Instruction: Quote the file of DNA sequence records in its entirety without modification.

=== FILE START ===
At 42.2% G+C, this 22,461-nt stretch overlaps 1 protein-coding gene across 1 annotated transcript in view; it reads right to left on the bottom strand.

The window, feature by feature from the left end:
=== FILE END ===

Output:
At 42.2% G+C, this 22,461-nt stretch overlaps 1 protein-coding gene across 1 annotated transcript in view; it reads right to left on the bottom strand.

The window, feature by feature from the left end: